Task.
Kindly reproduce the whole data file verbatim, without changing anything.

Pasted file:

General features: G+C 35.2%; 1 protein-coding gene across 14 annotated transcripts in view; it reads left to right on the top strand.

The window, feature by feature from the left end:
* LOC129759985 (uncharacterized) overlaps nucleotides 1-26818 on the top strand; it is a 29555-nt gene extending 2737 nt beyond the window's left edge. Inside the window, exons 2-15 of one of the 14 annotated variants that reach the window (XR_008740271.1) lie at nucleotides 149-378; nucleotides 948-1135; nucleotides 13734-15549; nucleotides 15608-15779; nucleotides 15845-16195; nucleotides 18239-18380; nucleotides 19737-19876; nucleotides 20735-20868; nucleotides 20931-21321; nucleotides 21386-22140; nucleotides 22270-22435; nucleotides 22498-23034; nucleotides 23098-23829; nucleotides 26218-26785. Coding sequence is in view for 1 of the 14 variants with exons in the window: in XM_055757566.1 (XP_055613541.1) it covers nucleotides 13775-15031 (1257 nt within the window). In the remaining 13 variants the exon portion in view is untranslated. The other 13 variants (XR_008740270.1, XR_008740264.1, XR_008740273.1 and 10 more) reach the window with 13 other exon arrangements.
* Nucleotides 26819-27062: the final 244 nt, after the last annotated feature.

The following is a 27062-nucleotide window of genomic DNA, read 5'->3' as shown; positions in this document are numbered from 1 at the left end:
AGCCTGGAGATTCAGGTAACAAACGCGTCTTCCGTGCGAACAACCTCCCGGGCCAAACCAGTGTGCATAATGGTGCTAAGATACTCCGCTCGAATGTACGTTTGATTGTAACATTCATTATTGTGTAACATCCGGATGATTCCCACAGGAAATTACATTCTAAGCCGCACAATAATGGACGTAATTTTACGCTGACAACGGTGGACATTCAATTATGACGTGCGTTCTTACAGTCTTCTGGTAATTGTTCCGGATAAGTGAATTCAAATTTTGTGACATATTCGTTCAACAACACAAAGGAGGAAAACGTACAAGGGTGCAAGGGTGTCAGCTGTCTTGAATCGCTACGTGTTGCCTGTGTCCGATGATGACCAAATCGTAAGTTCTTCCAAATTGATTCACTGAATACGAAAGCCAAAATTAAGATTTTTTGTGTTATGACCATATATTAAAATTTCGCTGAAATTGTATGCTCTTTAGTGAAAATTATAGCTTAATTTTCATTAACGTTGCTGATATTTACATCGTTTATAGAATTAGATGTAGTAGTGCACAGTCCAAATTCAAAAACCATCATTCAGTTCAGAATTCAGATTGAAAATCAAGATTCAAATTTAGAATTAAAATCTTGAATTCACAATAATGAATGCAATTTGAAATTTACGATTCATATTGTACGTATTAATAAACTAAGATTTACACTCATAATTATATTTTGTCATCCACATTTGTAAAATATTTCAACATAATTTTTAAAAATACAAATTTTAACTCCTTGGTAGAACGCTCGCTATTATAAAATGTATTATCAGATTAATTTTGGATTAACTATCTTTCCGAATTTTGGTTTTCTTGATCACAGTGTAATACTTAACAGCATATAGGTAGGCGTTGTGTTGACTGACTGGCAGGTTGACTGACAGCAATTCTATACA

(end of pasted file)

General features: G+C 35.2%; 1 protein-coding gene across 14 annotated transcripts in view; it reads left to right on the top strand.

The window, feature by feature from the left end:
* LOC129759985 (uncharacterized) overlaps nucleotides 1-26818 on the top strand; it is a 29555-nt gene extending 2737 nt beyond the window's left edge. Inside the window, exons 2-15 of one of the 14 annotated variants that reach the window (XR_008740271.1) lie at nucleotides 149-378; nucleotides 948-1135; nucleotides 13734-15549; nucleotides 15608-15779; nucleotides 15845-16195; nucleotides 18239-18380; nucleotides 19737-19876; nucleotides 20735-20868; nucleotides 20931-21321; nucleotides 21386-22140; nucleotides 22270-22435; nucleotides 22498-23034; nucleotides 23098-23829; nucleotides 26218-26785. Coding sequence is in view for 1 of the 14 variants with exons in the window: in XM_055757566.1 (XP_055613541.1) it covers nucleotides 13775-15031 (1257 nt within the window). In the remaining 13 variants the exon portion in view is untranslated. The other 13 variants (XR_008740270.1, XR_008740264.1, XR_008740273.1 and 10 more) reach the window with 13 other exon arrangements.
* Nucleotides 26819-27062: the final 244 nt, after the last annotated feature.

The following is a 27062-nucleotide window of genomic DNA, read 5'->3' as shown; positions in this document are numbered from 1 at the left end:
AGCCTGGAGATTCAGGTAACAAACGCGTCTTCCGTGCGAACAACCTCCCGGGCCAAACCAGTGTGCATAATGGTGCTAAGATACTCCGCTCGAATGTACGTTTGATTGTAACATTCATTATTGTGTAACATCCGGATGATTCCCACAGGAAATTACATTCTAAGCCGCACAATAATGGACGTAATTTTACGCTGACAACGGTGGACATTCAATTATGACGTGCGTTCTTACAGTCTTCTGGTAATTGTTCCGGATAAGTGAATTCAAATTTTGTGACATATTCGTTCAACAACACAAAGGAGGAAAACGTACAAGGGTGCAAGGGTGTCAGCTGTCTTGAATCGCTACGTGTTGCCTGTGTCCGATGATGACCAAATCGTAAGTTCTTCCAAATTGATTCACTGAATACGAAAGCCAAAATTAAGATTTTTTGTGTTATGACCATATATTAAAATTTCGCTGAAATTGTATGCTCTTTAGTGAAAATTATAGCTTAATTTTCATTAACGTTGCTGATATTTACATCGTTTATAGAATTAGATGTAGTAGTGCACAGTCCAAATTCAAAAACCATCATTCAGTTCAGAATTCAGATTGAAAATCAAGATTCAAATTTAGAATTAAAATCTTGAATTCACAATAATGAATGCAATTTGAAATTTACGATTCATATTGTACGTATTAATAAACTAAGATTTACACTCATAATTATATTTTGTCATCCACATTTGTAAAATATTTCAACATAATTTTTAAAAATACAAATTTTAACTCCTTGGTAGAACGCTCGCTATTATAAAATGTATTATCAGATTAATTTTGGATTAACTATCTTTCCGAATTTTGGTTTTCTTGATCACAGTGTAATACTTAACAGCATATAGGTAGGCGTTGTGTTGACTGACTGGCAGGTTGACTGACAGCAATTCTATACA